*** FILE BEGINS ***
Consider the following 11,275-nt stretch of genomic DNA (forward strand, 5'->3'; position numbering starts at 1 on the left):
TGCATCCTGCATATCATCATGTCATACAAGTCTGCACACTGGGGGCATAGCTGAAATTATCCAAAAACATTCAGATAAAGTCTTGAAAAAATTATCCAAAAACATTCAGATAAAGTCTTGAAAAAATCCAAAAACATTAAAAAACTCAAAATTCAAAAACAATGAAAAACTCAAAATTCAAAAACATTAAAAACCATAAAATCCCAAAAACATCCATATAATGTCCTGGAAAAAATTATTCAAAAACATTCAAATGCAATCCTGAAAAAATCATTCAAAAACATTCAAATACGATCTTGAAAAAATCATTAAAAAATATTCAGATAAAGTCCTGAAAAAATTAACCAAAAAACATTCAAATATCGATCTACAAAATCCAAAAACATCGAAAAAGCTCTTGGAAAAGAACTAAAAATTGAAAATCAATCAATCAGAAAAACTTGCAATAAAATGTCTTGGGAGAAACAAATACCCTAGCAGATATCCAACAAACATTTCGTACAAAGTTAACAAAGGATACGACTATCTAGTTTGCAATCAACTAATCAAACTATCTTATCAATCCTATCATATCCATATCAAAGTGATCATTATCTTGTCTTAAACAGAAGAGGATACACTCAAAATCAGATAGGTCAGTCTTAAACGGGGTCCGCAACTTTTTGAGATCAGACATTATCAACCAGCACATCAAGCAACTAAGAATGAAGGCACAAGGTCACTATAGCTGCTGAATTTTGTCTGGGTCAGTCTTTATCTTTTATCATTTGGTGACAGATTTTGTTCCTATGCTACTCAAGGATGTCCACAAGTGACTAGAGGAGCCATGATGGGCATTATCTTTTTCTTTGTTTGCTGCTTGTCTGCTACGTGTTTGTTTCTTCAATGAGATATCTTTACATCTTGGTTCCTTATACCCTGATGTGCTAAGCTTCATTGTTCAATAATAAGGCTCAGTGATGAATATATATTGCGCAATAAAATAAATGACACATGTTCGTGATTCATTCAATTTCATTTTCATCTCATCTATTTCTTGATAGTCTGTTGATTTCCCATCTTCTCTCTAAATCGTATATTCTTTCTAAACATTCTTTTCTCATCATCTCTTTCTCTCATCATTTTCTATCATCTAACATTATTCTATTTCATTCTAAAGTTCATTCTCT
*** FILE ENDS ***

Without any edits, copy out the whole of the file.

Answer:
Consider the following 11,275-nt stretch of genomic DNA (forward strand, 5'->3'; position numbering starts at 1 on the left):
TGCATCCTGCATATCATCATGTCATACAAGTCTGCACACTGGGGGCATAGCTGAAATTATCCAAAAACATTCAGATAAAGTCTTGAAAAAATTATCCAAAAACATTCAGATAAAGTCTTGAAAAAATCCAAAAACATTAAAAAACTCAAAATTCAAAAACAATGAAAAACTCAAAATTCAAAAACATTAAAAACCATAAAATCCCAAAAACATCCATATAATGTCCTGGAAAAAATTATTCAAAAACATTCAAATGCAATCCTGAAAAAATCATTCAAAAACATTCAAATACGATCTTGAAAAAATCATTAAAAAATATTCAGATAAAGTCCTGAAAAAATTAACCAAAAAACATTCAAATATCGATCTACAAAATCCAAAAACATCGAAAAAGCTCTTGGAAAAGAACTAAAAATTGAAAATCAATCAATCAGAAAAACTTGCAATAAAATGTCTTGGGAGAAACAAATACCCTAGCAGATATCCAACAAACATTTCGTACAAAGTTAACAAAGGATACGACTATCTAGTTTGCAATCAACTAATCAAACTATCTTATCAATCCTATCATATCCATATCAAAGTGATCATTATCTTGTCTTAAACAGAAGAGGATACACTCAAAATCAGATAGGTCAGTCTTAAACGGGGTCCGCAACTTTTTGAGATCAGACATTATCAACCAGCACATCAAGCAACTAAGAATGAAGGCACAAGGTCACTATAGCTGCTGAATTTTGTCTGGGTCAGTCTTTATCTTTTATCATTTGGTGACAGATTTTGTTCCTATGCTACTCAAGGATGTCCACAAGTGACTAGAGGAGCCATGATGGGCATTATCTTTTTCTTTGTTTGCTGCTTGTCTGCTACGTGTTTGTTTCTTCAATGAGATATCTTTACATCTTGGTTCCTTATACCCTGATGTGCTAAGCTTCATTGTTCAATAATAAGGCTCAGTGATGAATATATATTGCGCAATAAAATAAATGACACATGTTCGTGATTCATTCAATTTCATTTTCATCTCATCTATTTCTTGATAGTCTGTTGATTTCCCATCTTCTCTCTAAATCGTATATTCTTTCTAAACATTCTTTTCTCATCATCTCTTTCTCTCATCATTTTCTATCATCTAACATTATTCTATTTCATTCTAAAGTTCATTCTCT